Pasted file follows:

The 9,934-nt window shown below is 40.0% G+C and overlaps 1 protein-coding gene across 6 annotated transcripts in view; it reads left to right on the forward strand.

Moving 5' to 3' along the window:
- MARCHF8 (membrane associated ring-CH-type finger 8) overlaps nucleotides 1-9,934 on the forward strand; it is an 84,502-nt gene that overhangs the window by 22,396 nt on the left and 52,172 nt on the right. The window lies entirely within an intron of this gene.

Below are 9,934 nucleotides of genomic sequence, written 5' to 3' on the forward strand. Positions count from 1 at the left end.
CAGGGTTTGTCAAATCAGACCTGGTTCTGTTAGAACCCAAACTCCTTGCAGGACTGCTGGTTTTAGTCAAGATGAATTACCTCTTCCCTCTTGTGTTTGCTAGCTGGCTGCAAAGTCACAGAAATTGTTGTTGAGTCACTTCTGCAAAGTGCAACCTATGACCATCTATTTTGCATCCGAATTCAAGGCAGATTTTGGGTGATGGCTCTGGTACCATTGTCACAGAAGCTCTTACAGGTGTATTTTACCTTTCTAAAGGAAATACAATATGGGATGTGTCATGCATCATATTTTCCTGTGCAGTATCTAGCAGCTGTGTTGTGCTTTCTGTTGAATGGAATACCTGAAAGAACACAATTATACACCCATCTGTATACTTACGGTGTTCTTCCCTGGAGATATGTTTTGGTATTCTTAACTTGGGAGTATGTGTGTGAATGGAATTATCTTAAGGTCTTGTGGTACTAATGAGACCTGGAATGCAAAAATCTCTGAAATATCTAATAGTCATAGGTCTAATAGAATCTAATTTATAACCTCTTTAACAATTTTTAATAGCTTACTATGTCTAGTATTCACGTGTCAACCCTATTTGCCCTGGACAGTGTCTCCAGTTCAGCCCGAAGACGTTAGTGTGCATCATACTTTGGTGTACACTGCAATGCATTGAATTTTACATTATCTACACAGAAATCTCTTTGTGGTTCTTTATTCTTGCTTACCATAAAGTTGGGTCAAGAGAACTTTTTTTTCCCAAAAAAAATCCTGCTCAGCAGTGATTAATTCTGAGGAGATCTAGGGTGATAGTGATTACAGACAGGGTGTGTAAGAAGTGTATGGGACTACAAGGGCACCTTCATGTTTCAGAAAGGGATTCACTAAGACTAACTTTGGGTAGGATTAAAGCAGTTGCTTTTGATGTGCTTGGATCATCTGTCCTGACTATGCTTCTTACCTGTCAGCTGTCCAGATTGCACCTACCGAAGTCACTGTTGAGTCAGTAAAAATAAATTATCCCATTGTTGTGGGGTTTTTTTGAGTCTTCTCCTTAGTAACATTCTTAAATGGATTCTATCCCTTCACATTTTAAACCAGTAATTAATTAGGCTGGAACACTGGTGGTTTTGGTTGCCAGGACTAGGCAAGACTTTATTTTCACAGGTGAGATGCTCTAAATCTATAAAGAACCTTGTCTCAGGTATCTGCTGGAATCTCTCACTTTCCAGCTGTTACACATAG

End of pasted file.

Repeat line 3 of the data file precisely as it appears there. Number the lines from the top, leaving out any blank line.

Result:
- MARCHF8 (membrane associated ring-CH-type finger 8) overlaps nucleotides 1-9,934 on the forward strand; it is an 84,502-nt gene that overhangs the window by 22,396 nt on the left and 52,172 nt on the right. The window lies entirely within an intron of this gene.